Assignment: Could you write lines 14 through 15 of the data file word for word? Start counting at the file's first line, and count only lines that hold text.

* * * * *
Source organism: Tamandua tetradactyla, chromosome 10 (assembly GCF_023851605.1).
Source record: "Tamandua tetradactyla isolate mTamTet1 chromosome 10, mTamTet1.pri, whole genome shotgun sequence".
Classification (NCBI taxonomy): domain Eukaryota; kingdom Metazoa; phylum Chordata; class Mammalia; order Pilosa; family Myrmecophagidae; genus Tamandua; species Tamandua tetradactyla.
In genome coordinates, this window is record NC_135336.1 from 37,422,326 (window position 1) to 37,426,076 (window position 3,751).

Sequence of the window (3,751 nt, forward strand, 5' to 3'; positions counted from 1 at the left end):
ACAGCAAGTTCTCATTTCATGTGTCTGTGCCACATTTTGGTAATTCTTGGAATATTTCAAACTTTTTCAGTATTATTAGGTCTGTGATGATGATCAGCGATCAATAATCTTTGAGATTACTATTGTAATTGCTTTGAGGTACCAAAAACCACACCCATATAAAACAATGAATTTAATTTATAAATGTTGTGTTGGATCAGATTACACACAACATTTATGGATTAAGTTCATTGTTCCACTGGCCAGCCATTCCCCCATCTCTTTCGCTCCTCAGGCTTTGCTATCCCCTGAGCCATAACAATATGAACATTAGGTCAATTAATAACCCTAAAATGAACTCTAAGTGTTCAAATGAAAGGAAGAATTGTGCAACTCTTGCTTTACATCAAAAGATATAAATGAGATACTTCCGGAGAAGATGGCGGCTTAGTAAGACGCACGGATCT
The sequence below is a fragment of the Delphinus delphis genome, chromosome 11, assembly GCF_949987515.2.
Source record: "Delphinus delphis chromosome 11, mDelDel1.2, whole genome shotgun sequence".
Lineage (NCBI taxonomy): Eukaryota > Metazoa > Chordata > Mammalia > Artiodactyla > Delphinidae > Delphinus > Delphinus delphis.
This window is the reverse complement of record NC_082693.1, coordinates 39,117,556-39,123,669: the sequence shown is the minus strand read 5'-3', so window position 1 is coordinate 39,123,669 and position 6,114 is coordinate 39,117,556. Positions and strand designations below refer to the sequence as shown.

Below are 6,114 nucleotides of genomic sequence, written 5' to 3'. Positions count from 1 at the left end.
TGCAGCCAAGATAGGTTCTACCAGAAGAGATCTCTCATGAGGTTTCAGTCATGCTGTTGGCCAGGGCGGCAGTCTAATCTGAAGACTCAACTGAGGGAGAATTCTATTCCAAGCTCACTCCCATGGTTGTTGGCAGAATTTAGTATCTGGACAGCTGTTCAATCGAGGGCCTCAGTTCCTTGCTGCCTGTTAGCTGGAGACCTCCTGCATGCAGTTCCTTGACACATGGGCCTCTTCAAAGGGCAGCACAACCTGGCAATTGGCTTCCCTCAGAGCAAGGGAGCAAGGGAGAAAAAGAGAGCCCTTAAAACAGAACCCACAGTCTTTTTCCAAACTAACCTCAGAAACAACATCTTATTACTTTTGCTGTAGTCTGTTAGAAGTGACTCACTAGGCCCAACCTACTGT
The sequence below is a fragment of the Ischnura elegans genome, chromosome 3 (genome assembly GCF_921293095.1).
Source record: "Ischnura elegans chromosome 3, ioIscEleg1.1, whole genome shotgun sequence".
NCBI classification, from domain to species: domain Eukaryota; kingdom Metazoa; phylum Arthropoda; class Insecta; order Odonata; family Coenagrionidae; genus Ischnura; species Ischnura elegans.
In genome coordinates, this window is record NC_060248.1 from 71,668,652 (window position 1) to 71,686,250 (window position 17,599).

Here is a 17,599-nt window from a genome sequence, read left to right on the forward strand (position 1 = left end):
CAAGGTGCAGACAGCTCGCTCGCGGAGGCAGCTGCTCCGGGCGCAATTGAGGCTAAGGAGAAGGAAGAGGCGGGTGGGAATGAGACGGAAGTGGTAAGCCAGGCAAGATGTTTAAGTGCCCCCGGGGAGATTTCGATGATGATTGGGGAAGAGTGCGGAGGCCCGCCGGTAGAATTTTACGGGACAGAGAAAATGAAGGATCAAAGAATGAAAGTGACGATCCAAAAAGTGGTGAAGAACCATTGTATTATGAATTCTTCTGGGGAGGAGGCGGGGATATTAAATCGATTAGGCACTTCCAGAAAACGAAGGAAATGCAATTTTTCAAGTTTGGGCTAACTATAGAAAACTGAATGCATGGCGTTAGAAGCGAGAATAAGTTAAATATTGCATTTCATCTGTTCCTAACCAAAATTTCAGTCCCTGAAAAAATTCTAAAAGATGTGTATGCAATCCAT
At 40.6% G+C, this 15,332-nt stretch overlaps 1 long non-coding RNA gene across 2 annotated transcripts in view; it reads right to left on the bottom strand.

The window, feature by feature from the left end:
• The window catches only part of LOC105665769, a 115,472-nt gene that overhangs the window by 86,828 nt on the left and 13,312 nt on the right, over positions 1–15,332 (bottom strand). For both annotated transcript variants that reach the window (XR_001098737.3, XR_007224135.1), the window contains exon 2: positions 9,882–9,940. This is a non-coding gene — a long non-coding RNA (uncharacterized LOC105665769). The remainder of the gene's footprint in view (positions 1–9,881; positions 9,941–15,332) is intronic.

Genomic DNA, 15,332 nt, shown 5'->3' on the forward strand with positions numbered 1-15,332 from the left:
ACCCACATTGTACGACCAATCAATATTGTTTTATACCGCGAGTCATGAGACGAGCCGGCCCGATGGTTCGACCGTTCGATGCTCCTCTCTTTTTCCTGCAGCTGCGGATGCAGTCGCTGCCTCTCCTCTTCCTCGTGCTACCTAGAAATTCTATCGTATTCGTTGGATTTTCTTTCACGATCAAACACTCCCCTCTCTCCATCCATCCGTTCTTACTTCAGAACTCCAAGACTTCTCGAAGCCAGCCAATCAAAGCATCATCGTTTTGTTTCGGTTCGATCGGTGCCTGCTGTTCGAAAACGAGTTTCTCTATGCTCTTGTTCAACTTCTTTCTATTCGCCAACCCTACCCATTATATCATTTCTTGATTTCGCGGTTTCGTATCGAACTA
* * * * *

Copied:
Source record: "Ischnura elegans chromosome 3, ioIscEleg1.1, whole genome shotgun sequence".
NCBI classification, from domain to species: domain Eukaryota; kingdom Metazoa; phylum Arthropoda; class Insecta; order Odonata; family Coenagrionidae; genus Ischnura; species Ischnura elegans.